After graduating from high school in 1952, Sonny Red performed in many of the best jazz clubs in Detroit. He frequently gigged and sat in at Klein’s Show Bar, The Crystal Show Bar, The Twenty Grand, The World Stage, The Rouge Lounge, The Blue Bird Inn and The Mirror Ballroom. Sonny also participated in frequent jam sessions at The West End Hotel, a popular after-hours spot for musicians. Besides working steadily with Barry Harris, Red had a few opportunities to sit in with Charlie Parker, Miles Davis, Yusef Lateef and Sonny Stitt. Other early gigs included trombonist Frank Rosolino’s combo in April-May 1954 at Klein’s Show Bar, three days with Billie Holiday sometime during 1954, and Art Blakey’s group during the fall of 1954 in Philadelphia.

During the late 1950s through the 1970s, Sonny Red was at his finest as a recording artist and sideman. His work with Art Blakey, Jimmy Heath, Donald Byrd, Kenny Dorham, Blue Mitchell, Barry Harris, Bobby Timmons, Howard McGhee, Yusef Lateef, Bill Hardman, Pony Poindexter, Philly Joe Jones, Curtis Fuller, Red Garland, Clifford Jordan, Tommy Flanagan, Roy Brooks, Grant Green, Elvin Jones and many others helped establish him as one of the best saxophonists in New York. By remaining firmly in the bebop idiom, and living in New York, life was financially difficult for Sonny Red. Ira Gitler summed up Red’s steadfast commitment to the music and the New York scene in his liner notes for Red’s Out of the Blue session: “He returned to New York in June [1959] this time more determined than ever to stay. ‘Even if I have to eat the bricks’ was the way Red put it.” Even while enduring these hard times and paying his dues, Red still kept his humor and quick wit.

Sonny Red and Elena Knox were married in February 1960. Tommy Flanagan signed the marriage license. Two years later, on June 4, 1962, their daughter Nicole Kyner was born. Red’s publishing company, established in the 1960s, was named “Nadianicole” after his two daughters.

During the early 1970s Sonny Red was very involved with the Jazzmobile program and Henry Street Settlement in New York. His teaching methods at Jazzmobile were very similar to the way he approached composition and playing: emphasis on sound, playing with feeling, the blues, and the importance of scales and theory. In 1976 Red received a $4000 grant from the National Endowment for the Arts to complete the composition and orchestration of a three-part jazz suite, entitled Cien Fuegos. One completed part exists from the suite: Song Samba, written for 17 instruments.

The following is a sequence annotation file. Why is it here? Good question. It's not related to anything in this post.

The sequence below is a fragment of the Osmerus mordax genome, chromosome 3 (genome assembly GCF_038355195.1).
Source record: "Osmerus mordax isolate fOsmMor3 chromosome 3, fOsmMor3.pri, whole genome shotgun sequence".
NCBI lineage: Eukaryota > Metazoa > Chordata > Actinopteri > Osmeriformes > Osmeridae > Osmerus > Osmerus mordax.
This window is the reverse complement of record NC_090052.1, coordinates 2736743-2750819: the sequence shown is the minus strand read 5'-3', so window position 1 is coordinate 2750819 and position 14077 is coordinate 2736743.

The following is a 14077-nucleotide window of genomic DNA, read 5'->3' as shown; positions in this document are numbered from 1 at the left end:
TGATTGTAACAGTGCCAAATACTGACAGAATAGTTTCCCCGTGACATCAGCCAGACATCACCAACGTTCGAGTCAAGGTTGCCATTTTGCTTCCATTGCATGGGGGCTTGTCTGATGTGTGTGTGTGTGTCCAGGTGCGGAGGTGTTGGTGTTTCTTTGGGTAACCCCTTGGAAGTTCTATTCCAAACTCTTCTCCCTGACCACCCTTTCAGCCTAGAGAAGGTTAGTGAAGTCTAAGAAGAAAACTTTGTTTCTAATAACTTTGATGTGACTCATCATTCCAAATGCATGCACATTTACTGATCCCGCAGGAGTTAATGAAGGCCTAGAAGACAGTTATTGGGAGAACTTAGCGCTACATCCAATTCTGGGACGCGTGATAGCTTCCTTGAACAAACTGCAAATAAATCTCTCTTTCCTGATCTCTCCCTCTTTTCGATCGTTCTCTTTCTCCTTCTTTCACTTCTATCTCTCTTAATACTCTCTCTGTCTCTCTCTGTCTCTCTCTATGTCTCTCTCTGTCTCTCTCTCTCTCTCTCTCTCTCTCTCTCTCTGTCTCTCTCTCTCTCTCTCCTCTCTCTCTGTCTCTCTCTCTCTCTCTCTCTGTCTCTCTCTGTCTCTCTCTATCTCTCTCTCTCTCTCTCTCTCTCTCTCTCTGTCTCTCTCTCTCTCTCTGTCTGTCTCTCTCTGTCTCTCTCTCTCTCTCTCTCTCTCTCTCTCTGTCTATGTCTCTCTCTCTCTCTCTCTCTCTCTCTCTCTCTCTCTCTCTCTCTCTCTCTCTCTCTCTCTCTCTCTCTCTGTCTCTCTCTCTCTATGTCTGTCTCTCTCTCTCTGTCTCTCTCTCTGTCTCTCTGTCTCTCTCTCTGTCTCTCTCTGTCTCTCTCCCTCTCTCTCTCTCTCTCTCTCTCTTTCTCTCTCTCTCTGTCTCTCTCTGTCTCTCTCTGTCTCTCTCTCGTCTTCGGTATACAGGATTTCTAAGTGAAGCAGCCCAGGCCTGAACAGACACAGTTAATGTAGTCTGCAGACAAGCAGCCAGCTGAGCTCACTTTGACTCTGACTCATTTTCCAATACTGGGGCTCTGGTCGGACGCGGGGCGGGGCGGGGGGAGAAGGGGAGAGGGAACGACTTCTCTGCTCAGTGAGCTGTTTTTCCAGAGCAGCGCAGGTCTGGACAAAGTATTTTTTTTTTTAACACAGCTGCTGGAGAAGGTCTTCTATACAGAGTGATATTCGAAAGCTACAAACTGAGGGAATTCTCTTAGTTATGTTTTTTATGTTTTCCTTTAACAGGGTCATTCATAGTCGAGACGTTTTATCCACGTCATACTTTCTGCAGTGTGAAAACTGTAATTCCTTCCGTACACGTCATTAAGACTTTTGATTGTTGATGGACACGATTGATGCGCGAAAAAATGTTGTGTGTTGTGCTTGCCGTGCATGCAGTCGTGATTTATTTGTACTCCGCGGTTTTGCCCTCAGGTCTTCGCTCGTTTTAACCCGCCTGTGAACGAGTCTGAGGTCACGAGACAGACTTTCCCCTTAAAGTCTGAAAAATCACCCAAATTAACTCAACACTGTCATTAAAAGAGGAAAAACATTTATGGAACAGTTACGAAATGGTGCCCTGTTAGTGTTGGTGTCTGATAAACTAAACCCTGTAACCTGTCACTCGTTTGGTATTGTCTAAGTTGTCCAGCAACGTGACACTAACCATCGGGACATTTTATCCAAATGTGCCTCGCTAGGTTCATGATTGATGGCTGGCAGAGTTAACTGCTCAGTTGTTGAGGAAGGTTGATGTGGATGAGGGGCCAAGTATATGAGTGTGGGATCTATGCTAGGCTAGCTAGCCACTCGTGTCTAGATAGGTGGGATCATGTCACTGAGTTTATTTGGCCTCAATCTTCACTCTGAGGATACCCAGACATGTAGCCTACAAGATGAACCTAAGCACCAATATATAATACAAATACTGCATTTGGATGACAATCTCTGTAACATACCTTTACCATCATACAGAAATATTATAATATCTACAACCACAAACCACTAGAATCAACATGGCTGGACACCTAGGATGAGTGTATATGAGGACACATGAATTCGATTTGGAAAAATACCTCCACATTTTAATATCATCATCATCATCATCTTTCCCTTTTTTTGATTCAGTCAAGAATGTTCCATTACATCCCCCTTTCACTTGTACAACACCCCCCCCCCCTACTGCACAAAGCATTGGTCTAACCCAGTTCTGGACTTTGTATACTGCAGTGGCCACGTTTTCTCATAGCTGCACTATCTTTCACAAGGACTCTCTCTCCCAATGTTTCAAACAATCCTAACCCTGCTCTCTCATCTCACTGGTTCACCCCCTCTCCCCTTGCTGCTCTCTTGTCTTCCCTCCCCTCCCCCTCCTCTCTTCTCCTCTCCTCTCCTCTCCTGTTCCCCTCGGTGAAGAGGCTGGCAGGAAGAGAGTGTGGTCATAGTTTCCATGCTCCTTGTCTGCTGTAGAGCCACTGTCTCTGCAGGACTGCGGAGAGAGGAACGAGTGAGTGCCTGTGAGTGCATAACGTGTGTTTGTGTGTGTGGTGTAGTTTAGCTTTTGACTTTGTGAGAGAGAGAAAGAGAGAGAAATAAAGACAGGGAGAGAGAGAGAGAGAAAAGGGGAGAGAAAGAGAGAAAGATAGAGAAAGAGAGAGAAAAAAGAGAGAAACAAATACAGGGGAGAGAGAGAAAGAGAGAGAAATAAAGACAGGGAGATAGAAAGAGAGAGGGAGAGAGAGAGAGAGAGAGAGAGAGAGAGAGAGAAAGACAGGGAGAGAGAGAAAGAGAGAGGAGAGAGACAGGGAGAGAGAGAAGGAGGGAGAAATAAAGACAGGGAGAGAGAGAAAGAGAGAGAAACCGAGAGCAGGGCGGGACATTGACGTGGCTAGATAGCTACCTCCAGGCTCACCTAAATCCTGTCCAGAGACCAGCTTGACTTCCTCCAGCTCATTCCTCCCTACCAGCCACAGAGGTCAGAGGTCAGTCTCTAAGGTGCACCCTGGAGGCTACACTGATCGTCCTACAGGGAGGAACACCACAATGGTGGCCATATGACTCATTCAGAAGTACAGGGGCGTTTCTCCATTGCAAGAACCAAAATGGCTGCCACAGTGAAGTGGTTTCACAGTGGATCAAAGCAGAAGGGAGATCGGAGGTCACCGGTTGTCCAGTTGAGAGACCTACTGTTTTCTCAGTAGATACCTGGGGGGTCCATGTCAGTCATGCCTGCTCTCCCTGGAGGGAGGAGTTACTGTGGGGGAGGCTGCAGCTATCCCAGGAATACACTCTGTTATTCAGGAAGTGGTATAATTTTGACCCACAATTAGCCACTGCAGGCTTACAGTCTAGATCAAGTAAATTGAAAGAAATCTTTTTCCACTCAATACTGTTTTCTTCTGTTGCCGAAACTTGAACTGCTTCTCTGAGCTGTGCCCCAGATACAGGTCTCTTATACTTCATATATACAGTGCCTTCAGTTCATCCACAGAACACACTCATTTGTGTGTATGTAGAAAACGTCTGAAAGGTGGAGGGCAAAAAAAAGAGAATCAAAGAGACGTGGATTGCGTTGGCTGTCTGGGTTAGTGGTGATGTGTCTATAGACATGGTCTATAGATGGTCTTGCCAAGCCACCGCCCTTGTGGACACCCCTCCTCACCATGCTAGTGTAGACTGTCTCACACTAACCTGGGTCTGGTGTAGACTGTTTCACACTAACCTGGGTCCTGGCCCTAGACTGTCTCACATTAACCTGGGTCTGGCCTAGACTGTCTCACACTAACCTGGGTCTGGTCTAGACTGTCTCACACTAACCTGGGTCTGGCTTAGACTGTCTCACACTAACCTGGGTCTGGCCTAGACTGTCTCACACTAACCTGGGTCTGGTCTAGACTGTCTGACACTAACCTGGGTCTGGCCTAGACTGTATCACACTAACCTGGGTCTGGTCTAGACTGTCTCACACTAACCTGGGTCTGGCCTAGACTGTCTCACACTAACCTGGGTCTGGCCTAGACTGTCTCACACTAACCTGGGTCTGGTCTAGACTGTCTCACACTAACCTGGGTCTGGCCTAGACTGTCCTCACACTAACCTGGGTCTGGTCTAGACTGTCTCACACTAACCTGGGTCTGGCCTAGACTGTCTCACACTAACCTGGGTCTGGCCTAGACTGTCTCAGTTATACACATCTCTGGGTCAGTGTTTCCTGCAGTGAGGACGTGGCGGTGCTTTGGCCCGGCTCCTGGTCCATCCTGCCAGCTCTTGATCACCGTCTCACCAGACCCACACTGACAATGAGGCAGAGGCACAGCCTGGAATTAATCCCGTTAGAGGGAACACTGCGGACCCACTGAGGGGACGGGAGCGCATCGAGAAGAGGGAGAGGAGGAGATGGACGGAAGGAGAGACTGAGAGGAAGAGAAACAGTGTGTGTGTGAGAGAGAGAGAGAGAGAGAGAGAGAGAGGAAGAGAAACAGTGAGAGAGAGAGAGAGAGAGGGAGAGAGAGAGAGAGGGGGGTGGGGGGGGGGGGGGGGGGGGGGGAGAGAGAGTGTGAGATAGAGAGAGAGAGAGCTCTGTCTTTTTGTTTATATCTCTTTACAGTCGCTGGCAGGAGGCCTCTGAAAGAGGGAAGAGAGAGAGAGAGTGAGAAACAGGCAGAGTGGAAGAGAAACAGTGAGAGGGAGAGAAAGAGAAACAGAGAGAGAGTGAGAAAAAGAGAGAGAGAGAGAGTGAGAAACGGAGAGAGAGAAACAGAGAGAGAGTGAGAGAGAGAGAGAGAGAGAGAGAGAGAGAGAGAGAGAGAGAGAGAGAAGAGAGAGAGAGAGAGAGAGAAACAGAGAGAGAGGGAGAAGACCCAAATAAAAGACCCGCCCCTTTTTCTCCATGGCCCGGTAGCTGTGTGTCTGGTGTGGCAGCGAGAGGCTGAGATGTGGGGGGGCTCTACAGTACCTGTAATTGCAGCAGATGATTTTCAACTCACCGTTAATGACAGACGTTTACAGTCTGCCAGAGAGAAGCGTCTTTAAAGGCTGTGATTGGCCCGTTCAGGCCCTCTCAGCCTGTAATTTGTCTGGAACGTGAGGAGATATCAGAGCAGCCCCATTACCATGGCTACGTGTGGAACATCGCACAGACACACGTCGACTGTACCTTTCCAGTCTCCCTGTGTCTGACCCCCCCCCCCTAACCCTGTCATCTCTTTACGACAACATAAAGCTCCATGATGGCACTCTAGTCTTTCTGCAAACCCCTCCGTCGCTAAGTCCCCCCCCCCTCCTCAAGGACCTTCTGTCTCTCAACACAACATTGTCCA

Sonny’s declining health in the mid- to late 1970s brought him back to live with his mother at 233 Leicester in Detroit, though he frequently managed to return to New York for concerts. On December 9, 1979, a benefit concert was given for Red in Detroit, and the musicians and friends in attendance revealed how many people he had touched as a son, father, brother, musician and friend. Performers included Marcus Belgrave, Claude Black, Alan Barnes, Roy Brooks, Malvin McCray, Wendell Harrison, Harold McKinney, Sam Sanders, Donald Towns, Harold Vick, Lamonte Hamilton, and Yusef Lateef, with Paul Leonard as master of ceremonies.

Gigs and Recording Sessions

“Red always used to bolster his ability to play the blues, in a real comical, positive way, but he could play the blues now! He was bluesy, and was someone who was into developing a style in the jazz idiom. I don’t think his sound necessarily got fully developed because he passed away too soon. He was probably just coming into his own.”

Cedar Walton


Sonny Red recording for Blue Note records at Van Gelder Studios in Englewood Cliffs, New Jersey in 1959, 1960 and 1967. Special thanks to Michael Cuscuna at Mosaic Records and Blue Note Records for use of these wonderful photos. Please visit www.mosaicrecordsimages.com.

In Celebration of Sonny Red-Detroit Jazz Festival 2014

“Sonny had a sound! With all the information that he had, he still maintained the lyrical thing. That embedded itself in me. I was out there playing fast licks all the time and Sonny Red brought me down, he more than anyone, to be more lyrical, and to feel the music. He was a study in lyrical playing. A lyricist. He used to like Nat Cole, he used to like singers. There was one favorite ballad that I used to love to hear him play, “Stay as Sweet as You Are.” Through him I learned all those things.”

Curtis Fuller